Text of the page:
I snagged this review from another site
I was crazy excited when Nike took control of the FFF merch, they’ve been gradually raising the bar on how football and fashion and I imagined they’d bring their A-game for a nation that’s basically the home of the highest of high fashion. So I couldn’t wait to see how Nike intended to meet that challenge.
My package included three items. The home kit and Nike Sportswear sweater arrived on their own while I was sent the press-edition for the more recently launched away kit – hence the swanky box. The NSW collection of gear was an early statement of intent from Nike that their sponsorship of France was going to be about much more than just team kits.
The home shirt is a wonderful example of less is more, I expected possibly an attempt to try too hard to be high fashion but Nike reeled it way back to a subtle but significant new blue and two tone collar. The sleeves were noticeably longer than an average kit, with reason…
A single star for a single world cup. Wondering what Nike Better World is? Here, I’ll make it easy for you to check out if you want to read about a bunch of stuff Nike is doing to try and do their part for the world/environment that probably not too many people know about. I usually get the “recycled materials” rhetoric on press days but there were a lot of initiatives on the Nike Better World site that I had no idea about. Credit where credit is due.
The collar button is actually really high, when the shirt was released Nike made a point of explaining that the details were designed to give players ways to customize the shirt to their own taste and you can open the collar up a lot or do it all the way up. I liked the feel of the collar, structured but not uncomfortable.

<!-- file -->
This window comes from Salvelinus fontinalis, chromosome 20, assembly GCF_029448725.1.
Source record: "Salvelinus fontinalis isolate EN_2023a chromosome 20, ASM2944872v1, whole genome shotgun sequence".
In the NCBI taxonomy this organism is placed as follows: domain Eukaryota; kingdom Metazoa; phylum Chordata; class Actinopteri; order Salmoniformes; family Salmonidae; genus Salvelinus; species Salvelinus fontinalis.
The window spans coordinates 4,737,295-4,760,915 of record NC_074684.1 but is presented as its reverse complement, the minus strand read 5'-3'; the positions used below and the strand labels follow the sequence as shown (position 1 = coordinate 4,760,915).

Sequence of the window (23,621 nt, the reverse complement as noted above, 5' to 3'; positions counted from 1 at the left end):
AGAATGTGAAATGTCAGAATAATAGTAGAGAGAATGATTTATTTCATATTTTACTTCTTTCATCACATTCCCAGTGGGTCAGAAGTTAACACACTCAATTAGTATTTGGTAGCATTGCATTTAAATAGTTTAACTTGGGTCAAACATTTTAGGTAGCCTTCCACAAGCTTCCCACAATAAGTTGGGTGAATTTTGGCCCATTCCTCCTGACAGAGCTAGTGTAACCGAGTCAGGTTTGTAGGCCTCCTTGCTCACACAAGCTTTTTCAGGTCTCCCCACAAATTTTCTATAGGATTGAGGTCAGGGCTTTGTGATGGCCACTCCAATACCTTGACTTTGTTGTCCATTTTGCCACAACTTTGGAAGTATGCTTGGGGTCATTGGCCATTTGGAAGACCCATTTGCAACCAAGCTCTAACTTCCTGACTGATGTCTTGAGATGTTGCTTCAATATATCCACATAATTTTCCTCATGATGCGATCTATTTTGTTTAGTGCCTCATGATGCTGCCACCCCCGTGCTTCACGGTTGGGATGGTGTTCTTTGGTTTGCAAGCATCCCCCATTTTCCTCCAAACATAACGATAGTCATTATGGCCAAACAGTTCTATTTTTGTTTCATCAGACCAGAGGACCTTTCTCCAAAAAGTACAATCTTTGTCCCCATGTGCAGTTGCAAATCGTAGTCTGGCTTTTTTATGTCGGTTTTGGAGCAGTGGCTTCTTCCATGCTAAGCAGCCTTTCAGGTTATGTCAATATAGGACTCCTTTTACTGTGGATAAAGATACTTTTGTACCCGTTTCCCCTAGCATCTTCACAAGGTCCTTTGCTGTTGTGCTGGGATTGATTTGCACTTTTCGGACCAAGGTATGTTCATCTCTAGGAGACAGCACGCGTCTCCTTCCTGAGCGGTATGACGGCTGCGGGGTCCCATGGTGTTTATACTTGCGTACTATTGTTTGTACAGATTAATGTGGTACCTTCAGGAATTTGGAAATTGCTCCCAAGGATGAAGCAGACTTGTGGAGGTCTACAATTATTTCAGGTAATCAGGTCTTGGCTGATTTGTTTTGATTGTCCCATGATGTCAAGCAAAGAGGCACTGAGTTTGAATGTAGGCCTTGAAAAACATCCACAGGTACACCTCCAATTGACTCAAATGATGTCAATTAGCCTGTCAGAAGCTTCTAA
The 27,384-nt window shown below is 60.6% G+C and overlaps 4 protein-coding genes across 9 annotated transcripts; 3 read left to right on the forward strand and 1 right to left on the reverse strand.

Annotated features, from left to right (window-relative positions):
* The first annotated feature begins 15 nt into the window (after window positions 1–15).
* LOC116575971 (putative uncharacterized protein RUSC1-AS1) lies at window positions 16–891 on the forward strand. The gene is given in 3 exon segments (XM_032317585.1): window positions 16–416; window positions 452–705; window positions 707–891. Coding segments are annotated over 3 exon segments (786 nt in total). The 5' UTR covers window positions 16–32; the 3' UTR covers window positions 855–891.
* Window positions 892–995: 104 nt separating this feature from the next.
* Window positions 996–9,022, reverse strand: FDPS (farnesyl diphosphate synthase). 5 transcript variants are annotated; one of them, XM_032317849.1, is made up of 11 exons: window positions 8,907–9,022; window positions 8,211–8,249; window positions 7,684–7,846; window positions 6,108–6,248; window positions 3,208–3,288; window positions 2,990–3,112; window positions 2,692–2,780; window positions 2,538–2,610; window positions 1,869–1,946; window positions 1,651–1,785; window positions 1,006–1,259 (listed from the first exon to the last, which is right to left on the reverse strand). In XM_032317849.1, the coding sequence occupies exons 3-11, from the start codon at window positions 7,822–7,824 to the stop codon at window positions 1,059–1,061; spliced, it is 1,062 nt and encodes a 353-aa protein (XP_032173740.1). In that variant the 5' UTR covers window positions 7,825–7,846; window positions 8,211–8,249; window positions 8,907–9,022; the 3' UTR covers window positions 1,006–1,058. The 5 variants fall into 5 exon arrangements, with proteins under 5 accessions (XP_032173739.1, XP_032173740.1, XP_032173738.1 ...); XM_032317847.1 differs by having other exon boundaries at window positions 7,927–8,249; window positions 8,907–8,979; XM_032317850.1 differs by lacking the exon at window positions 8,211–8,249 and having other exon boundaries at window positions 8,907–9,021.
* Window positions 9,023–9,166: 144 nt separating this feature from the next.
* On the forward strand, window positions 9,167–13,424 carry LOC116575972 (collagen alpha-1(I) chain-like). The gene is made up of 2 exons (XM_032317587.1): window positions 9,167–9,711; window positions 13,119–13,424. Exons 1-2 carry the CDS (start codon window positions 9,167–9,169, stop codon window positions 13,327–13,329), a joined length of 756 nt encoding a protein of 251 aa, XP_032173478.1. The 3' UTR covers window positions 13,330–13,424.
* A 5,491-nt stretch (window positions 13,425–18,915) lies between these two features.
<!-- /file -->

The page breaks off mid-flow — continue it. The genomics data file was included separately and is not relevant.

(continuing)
As I mentioned, the sleeves were significantly longer than I was used to from a football kit. Too long for my taste, but they did have a purpose which was to allow the sleeves to be rolled up to reveal the third colour of the FFF – red.
So as part of the customisation effort, a plain blue shirt with a collar can be quickly converted to have some seriously popping red detailing. I wouldn’t wear the sleeves down because of the length, but also because I loved how the shirt looked with the red sleeve turn-ups.
A navy stripe down the sides completes the detailing, the same navy used for the collar.
As has become the norm for Nike kits, the reverse side of the badge reveals a message intended to inspire. In this case – “Our differences unite us”. I actually didn’t even look that up, I’m just using my my powers of deduction. So if I got that wrong, feel free to let me know.
Now the away kit may already be one of my favourite tops of all-time. Nike went all out on the fashion spin with this one, partnering with Paris boutique Colette and brands like Yves Saint Laurent and Chanel on a collection of accessories inspired by the kit’s design. When have we ever been able to drop those brands in a conversation about a national kit? Like I said… A-game.
Nike’s packaging has always been great but their press versions have been amazing lately.
The kit pulls from the famous marinière striped shirt synonymous with France, sailors, mimes and the like. I thought it was a brilliant touch and one that could have been comical, but instead looks absolutely brilliant. I’ve always loved hooped shirts like Celtic or QPR, but can’t think of a lot of thin-striped football kits. I can’t wait to see France take the field in this and see what kind of new visual it creates out on the pitch.
The sweater was a nice piece, a bit of a boxy US-streetwear fit which made sense coming out of NSW rather than a more streamlined European cut.
One detail I really liked was a pocket on one side of the sweater that was completely hidden.
I’m a big fan of pockets, even on fashionable items, but I wasn’t sure how a pocket on a sweater would keep its shape when full. From my tests a single item works – a phone or a wallet – but any more than that and one side of the sweater noticeably hang. Not the best look.